Davis, 327 F.2d at 303.   That view has now become a firmly-rooted notion in Fourth Amendment jurisprudence.   See Jerez, 108 F.3d at 691;  United States v. Taylor, 90 F.3d 903, 909 (4th Cir.1996);  United States v. Tobin, 923 F.2d 1506, 1511 (11th Cir.1991);  United States v. Roberts, 747 F.2d 537, 543 (9th Cir.1984).   The facts of this case fall under the general rule of Davis.   Here, Peters knocked on the door for only a short period spanning seconds.   In addition, Peters never announced that she was a police officer while knocking nor did she ever compel Cormier to open the door under the badge of authority.   Because there was no police demand to open the door, see United States v. Winsor, 846 F.2d 1569, 1573 n. 3 (9th Cir.1988) (en banc), and Peters was not unreasonably persistent in her attempt to obtain access to Cormier's motel room, see Jerez, 108 F.3d at 691-92, there is no evidence to indicate that the encounter was anything other than consensual.   Therefore, no suspicion needed to be shown in order to justify the “knock and talk.”   See Florida v. Bostick, 501 U.S. 429, 434, 111 S.Ct. 2382, 115 L.Ed.2d 389 (1991).


Cormier challenges the district court's finding that he voluntarily and freely consented to the search of his motel room by advancing several arguments in support of his cause.   First, Cormier argues that he was seized prior to tendering his consent to the search, thereby vitiating his consent.   Second, Cormier asserts, relying on State v. Ferrier, 136 Wash.2d 103, 960 P.2d 927 (1998), that Washington law requires officers to inform the person from whom consent is sought that they can lawfully refuse to consent to the search or revoke consent at any time while the search is being conducted.   Cormier alleges that Peters failed to follow this procedure in conducting the “knock and talk.”   Finally, Cormier contends that his consent was not freely and voluntarily given under federal law.   We address each contention in turn.


 Cormier relies primarily on two Seventh Circuit cases, United States v. Jerez, 108 F.3d 684 (7th Cir.1997) and United States v. Johnson, 170 F.3d 708 (7th Cir.1999), in arguing that he was seized by Peters prior to tendering his consent.   If Cormier was seized at the time he consented to the entry or search of his motel room, such a finding would make it less likely that his consent was voluntary under the totality of the circumstances test.   See United States v. Chan-Jimenez, 125 F.3d 1324, 1327 (9th Cir.1997).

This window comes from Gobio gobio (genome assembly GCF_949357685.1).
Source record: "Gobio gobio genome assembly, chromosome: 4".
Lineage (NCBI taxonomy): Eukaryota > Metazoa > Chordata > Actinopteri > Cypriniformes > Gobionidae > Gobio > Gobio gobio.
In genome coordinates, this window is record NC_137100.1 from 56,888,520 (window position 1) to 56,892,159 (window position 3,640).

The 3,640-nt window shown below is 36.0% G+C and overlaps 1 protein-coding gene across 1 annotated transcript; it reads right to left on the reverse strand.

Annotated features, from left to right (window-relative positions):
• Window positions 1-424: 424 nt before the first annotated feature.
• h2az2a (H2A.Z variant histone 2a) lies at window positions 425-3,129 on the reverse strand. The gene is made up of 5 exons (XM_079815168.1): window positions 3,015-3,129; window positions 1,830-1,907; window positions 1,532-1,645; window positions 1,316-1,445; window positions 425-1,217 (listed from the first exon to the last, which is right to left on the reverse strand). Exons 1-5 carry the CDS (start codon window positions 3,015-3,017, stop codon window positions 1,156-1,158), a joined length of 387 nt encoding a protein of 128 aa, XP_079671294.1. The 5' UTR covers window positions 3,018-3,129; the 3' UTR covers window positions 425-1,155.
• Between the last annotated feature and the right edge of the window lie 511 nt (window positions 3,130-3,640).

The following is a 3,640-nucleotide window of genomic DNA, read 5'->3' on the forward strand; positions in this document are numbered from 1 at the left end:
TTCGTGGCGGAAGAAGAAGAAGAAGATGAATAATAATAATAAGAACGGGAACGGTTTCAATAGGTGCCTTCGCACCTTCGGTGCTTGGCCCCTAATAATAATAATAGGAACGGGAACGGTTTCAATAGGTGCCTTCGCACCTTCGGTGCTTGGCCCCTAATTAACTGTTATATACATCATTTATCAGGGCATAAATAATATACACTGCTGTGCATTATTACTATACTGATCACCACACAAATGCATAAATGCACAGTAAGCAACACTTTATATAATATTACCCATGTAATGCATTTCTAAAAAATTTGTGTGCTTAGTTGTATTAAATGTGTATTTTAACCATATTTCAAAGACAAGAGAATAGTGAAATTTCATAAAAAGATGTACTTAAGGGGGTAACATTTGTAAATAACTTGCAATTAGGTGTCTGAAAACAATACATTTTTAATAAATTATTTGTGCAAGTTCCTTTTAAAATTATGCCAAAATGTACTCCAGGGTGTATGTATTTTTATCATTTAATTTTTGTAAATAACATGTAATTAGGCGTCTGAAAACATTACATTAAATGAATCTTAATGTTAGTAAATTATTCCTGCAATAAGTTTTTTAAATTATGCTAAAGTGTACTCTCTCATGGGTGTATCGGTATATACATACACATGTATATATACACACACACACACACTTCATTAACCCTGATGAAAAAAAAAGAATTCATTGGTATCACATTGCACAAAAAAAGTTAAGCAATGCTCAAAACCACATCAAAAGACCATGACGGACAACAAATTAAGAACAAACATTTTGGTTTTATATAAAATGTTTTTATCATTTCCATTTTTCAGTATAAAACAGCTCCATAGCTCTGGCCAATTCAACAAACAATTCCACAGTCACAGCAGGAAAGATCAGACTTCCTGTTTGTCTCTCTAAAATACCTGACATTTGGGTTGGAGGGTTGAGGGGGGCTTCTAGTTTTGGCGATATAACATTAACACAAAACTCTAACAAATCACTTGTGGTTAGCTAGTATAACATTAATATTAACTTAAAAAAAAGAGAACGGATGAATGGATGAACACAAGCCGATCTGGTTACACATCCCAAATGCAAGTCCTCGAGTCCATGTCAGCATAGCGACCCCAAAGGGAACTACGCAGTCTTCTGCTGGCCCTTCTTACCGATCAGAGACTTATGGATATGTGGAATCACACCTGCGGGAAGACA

Whether an encounter constitutes a seizure is a mixed question of law and fact reviewed de novo.   See id. at 1326 (9th Cir.1997).   The district court's underlying factual findings, however, are reviewed for clear error.   See United States v. Hernandez, 27 F.3d 1403, 1406 (9th Cir.1994).   A person is seized when “taking into account all the circumstances surrounding the encounter, the police conduct would have communicated to a reasonable person that he was not at liberty to ignore the police presence and go about his business.”  Bostick, 501 U.S. at 437, 111 S.Ct. 2382 (internal quotations omitted).   Although courts have recognized that nocturnal encounters with the police in a residence (or a hotel or motel room) should be examined with the greatest of caution, see Jerez, 108 F.3d at 690-91, the operative test set forth by Bostick is that a seizure occurs only when “police conduct would have communicated to a reasonable person that the person was not free to decline the officers' requests or otherwise terminate the encounter.”  Bostick, 501 U.S. at 439, 111 S.Ct. 2382.

 While the nocturnal nature of the encounter would weigh in favor of a seizure, Cormier was not seized under the totality of the circumstances because “a seizure does not occur simply because a police officer approaches an individual and asks a few questions.”  Bostick, 501 U.S. at 434, 111 S.Ct. 2382.   Several factors support the district court's finding that the encounter was entirely consensual.   First, Cormier was confronted by only Peters when he opened the door and she was dressed in plain clothes.   See Orhorhaghe v. INS, 38 F.3d 488, 494 n. 7 (9th Cir.1994).   In addition, Peters never displayed her weapon during the entire encounter, further illustrating that she did not employ physical force or official authority to gain entry into the room.   See id. at 495.   Third, Peters never spoke to Cormier in an authoritative tone or led him to believe that he had no choice other than to answer her questions.   See id. at 495.   Furthermore, Cormier failed to present any evidence that he ever attempted to terminate the encounter with Peters or that he was not entitled to do so.   Finally, there was no testimony to indicate that Cormier was not “at liberty to ignore the police presence and go about his business.”  Bostick, 501 U.S. at 437, 111 S.Ct. 2382 (citation and internal quotation omitted).   These factors combined with the amicable nature of the encounter support the district court's finding that Cormier was not seized.

Although Johnson and Jerez involved the use of a “knock and talk” procedure, both cases are clearly distinguishable.   In Johnson, the seizure occurred when the officers stopped Johnson at the door to his apartment and frisked him for weapons despite Johnson's attempt to avoid the patdown.   See Johnson, 170 F.3d at 712-13.   The officers testified that Johnson was not free to leave the apartment and thus there was no question that Johnson was seized and that reasonable suspicion was necessary to justify the investigative stop.   See id. at 713.   The court was careful to point out, however, that the “knock and talk” technique is not inherently unconstitutional;  rather, the problem arose because the officers decided to detain a suspect without reasonable suspicion.   See id. at 720.